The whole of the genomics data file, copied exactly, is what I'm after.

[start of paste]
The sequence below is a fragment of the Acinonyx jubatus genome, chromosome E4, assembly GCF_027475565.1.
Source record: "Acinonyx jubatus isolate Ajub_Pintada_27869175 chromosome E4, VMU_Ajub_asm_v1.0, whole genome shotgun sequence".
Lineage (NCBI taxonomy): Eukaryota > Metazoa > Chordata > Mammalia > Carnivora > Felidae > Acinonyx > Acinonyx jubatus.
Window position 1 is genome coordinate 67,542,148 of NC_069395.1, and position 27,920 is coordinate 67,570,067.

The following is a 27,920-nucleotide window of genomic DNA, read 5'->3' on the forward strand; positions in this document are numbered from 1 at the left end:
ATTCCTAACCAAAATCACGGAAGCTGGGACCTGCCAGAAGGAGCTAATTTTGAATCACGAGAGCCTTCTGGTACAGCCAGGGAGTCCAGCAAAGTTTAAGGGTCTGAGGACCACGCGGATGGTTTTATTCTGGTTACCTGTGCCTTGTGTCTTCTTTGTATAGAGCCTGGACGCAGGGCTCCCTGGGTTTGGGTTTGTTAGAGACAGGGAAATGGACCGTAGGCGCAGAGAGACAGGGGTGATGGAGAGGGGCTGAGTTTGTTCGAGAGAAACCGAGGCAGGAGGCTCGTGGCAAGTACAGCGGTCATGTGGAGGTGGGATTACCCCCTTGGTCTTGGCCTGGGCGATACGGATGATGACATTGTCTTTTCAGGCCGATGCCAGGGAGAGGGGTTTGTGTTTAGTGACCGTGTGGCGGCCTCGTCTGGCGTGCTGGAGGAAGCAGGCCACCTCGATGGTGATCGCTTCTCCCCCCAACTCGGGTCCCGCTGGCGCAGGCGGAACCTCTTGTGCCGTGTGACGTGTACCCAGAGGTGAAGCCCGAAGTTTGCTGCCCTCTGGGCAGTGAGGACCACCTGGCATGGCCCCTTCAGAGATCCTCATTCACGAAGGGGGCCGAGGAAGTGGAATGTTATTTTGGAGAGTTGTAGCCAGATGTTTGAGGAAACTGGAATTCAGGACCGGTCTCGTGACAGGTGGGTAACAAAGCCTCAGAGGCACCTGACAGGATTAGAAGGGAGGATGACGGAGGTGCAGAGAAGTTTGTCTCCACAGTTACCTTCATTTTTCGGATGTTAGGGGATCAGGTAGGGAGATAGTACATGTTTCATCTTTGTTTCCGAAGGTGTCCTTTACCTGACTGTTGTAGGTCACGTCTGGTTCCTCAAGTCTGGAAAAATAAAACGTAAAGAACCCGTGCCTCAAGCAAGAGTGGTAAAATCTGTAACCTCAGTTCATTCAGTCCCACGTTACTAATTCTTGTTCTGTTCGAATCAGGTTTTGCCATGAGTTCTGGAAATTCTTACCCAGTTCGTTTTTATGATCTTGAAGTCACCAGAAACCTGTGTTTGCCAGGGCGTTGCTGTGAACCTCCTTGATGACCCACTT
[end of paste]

The sequence below is a fragment of the Acinonyx jubatus genome, chromosome E4, assembly GCF_027475565.1.
Source record: "Acinonyx jubatus isolate Ajub_Pintada_27869175 chromosome E4, VMU_Ajub_asm_v1.0, whole genome shotgun sequence".
Lineage (NCBI taxonomy): Eukaryota > Metazoa > Chordata > Mammalia > Carnivora > Felidae > Acinonyx > Acinonyx jubatus.
Window position 1 is genome coordinate 67,542,148 of NC_069395.1, and position 27,920 is coordinate 67,570,067.

The following is a 27,920-nucleotide window of genomic DNA, read 5'->3' on the forward strand; positions in this document are numbered from 1 at the left end:
ATTCCTAACCAAAATCACGGAAGCTGGGACCTGCCAGAAGGAGCTAATTTTGAATCACGAGAGCCTTCTGGTACAGCCAGGGAGTCCAGCAAAGTTTAAGGGTCTGAGGACCACGCGGATGGTTTTATTCTGGTTACCTGTGCCTTGTGTCTTCTTTGTATAGAGCCTGGACGCAGGGCTCCCTGGGTTTGGGTTTGTTAGAGACAGGGAAATGGACCGTAGGCGCAGAGAGACAGGGGTGATGGAGAGGGGCTGAGTTTGTTCGAGAGAAACCGAGGCAGGAGGCTCGTGGCAAGTACAGCGGTCATGTGGAGGTGGGATTACCCCCTTGGTCTTGGCCTGGGCGATACGGATGATGACATTGTCTTTTCAGGCCGATGCCAGGGAGAGGGGTTTGTGTTTAGTGACCGTGTGGCGGCCTCGTCTGGCGTGCTGGAGGAAGCAGGCCACCTCGATGGTGATCGCTTCTCCCCCCAACTCGGGTCCCGCTGGCGCAGGCGGAACCTCTTGTGCCGTGTGACGTGTACCCAGAGGTGAAGCCCGAAGTTTGCTGCCCTCTGGGCAGTGAGGACCACCTGGCATGGCCCCTTCAGAGATCCTCATTCACGAAGGGGGCCGAGGAAGTGGAATGTTATTTTGGAGAGTTGTAGCCAGATGTTTGAGGAAACTGGAATTCAGGACCGGTCTCGTGACAGGTGGGTAACAAAGCCTCAGAGGCACCTGACAGGATTAGAAGGGAGGATGACGGAGGTGCAGAGAAGTTTGTCTCCACAGTTACCTTCATTTTTCGGATGTTAGGGGATCAGGTAGGGAGATAGTACATGTTTCATCTTTGTTTCCGAAGGTGTCCTTTACCTGACTGTTGTAGGTCACGTCTGGTTCCTCAAGTCTGGAAAAATAAAACGTAAAGAACCCGTGCCTCAAGCAAGAGTGGTAAAATCTGTAACCTCAGTTCATTCAGTCCCACGTTACTAATTCTTGTTCTGTTCGAATCAGGTTTTGCCATGAGTTCTGGAAATTCTTACCCAGTTCGTTTTTATGATCTTGAAGTCACCAGAAACCTGTGTTTGCCAGGGCGTTGCTGTGAACCTCCTTGATGACCCACTT